Research Matters

Lifestyle Changes Proven Effective in Controlling and Reversing Type 2 Diabetes

Lifestyle Changes Proven Effective in Controlling and Reversing Type 2 Diabetes

Study outcomes will help establish specialized diabetes clinics in Qatar

According to the World Health Organization, the prevalence of type 2 diabetes has risen dramatically across the globe in the past three decades. Statistics show that Middle Eastern and North African populations are more at risk of developing the disease due to various factors such as genetic risk, increased obesity rates, rapid urbanization, and lack of exercise.

In Qatar, type 2 diabetes affects about one in five adults. Over time, it can result in several serious complications, including heart disease, stroke, kidney failure and blindness, and reduces life expectancy and quality of life. To ensure the wellbeing of its citizens and future generations, and lower the alarming rates of type 2 diabetes prevalence, Qatar developed a National Strategy to Prevent Diabetes, which lists research as one of its six pillars in the crucial fight against the disease.

As the leading research-funding arm in the region, Qatar National Research Fund (QNRF) has enabled several research projects focusing on diabetes, one of which has revealed that type 2 diabetes can be successfully reversed by making lifestyle changes.

The project titled, “Diabetes Intervention Accentuating Diet and Enhancing Metabolism (DIADEM): randomized controlled trial assessing the impact of low calorie diet and activity on body weight and glycaemia in diabetes (NPRP8-912-3-192)” received funding under the 8th cycle of QNRF’s National Priorities Research Program.

Led by Professor Shahrad Taheri from Weill Cornell Medicine - Qatar, the study found that type 2 diabetes and its associated risks can be reversed through dietary change, physical activity, and behavioral changes without the need for medication or weight loss surgery. Prof. Taheri was joined by researchers from Hamad Medical Corporation's Qatar Metabolic Institute (QMI), Primary Health Care Corp (PHCC), Qatar Diabetes Association (QDA), and Cornell University, USA.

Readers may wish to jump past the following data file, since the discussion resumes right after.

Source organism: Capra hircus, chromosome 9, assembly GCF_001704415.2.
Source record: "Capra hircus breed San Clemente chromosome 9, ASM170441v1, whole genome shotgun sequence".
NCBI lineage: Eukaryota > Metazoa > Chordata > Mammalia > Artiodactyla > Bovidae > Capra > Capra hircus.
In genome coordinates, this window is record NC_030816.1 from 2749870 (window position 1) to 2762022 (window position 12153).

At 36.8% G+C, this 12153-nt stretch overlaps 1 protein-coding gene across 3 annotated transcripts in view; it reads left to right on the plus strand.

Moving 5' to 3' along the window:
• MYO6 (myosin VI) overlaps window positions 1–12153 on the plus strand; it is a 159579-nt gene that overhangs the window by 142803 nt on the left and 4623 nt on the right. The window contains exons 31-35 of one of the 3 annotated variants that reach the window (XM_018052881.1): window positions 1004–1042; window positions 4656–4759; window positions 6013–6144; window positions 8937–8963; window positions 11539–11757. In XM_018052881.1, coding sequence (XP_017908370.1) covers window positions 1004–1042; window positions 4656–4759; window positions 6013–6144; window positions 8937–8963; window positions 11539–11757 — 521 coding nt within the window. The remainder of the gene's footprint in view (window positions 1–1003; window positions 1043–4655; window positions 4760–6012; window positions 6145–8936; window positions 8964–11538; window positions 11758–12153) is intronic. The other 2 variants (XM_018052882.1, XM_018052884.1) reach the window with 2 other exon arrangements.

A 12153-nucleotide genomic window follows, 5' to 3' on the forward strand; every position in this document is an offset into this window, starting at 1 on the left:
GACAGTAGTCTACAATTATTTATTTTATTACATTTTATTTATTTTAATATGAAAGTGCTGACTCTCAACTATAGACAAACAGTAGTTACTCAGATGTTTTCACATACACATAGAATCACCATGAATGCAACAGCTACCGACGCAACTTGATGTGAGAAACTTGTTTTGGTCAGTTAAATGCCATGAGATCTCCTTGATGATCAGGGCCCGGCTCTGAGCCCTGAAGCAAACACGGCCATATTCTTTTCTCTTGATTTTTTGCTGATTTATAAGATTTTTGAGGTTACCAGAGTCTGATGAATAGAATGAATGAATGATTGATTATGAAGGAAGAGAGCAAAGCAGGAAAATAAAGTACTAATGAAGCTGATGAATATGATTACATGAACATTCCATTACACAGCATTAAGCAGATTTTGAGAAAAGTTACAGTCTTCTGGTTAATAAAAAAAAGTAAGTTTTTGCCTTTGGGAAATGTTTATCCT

The research team conducted a parallel-group, randomized controlled trial that involved 158 adults belonging to the MENA countries, all aged from 18-50 years, who had developed diabetes within the past three years. These participants were then randomly divided into two groups, the intensive lifestyle intervention group and the medical care control group. Members of the lifestyle intervention group had their diets changed to low-energy meal replacements including soups, shakes, and meal bars for three months in the first phase. This was followed by the reintroduction of normal food and physical exercise, along with behavioral changes to help the participants enter the weight-loss maintenance phase. At the same time, the control group participants were treated with the usual diabetes care based on existing clinical guidelines.

After a year-long study, the research project discovered that more than 60% of members of the lifestyle intervention group had their type 2 diabetes successfully reversed, as well as experiencing an average weight loss of 12 kg. What is remarkable about this outcome was that members of the group were not administered any diabetes medication at all. In contrast, for the group on clinical treatment, diabetes reversal was observed in only 12% of the participants, with an average weight loss of only 4 kg.

According to Prof. Taheri, the findings from DIADEM-1 are not only applicable to Qatar but also globally, so that they are set to revolutionize treatment in curbing the alarming prevalence of the disease among the world’s population. Therefore, the research has received global acclaim and has been published in the prestigious Lancet Diabetes and Endocrinology journal, the highest-ranking in the field. The journal is the highest impact health-related publication to be directly informed by research conducted in Qatar.

Owing to the successful outcomes of the project, Qatar will be establishing type 2 diabetes reversal clinics in the near future, with the aim of transforming the research into clinical practice. This will not only greatly benefit patients but also substantially reduce pressure on health care budgets in Qatar.

To learn more about the clinics, visit

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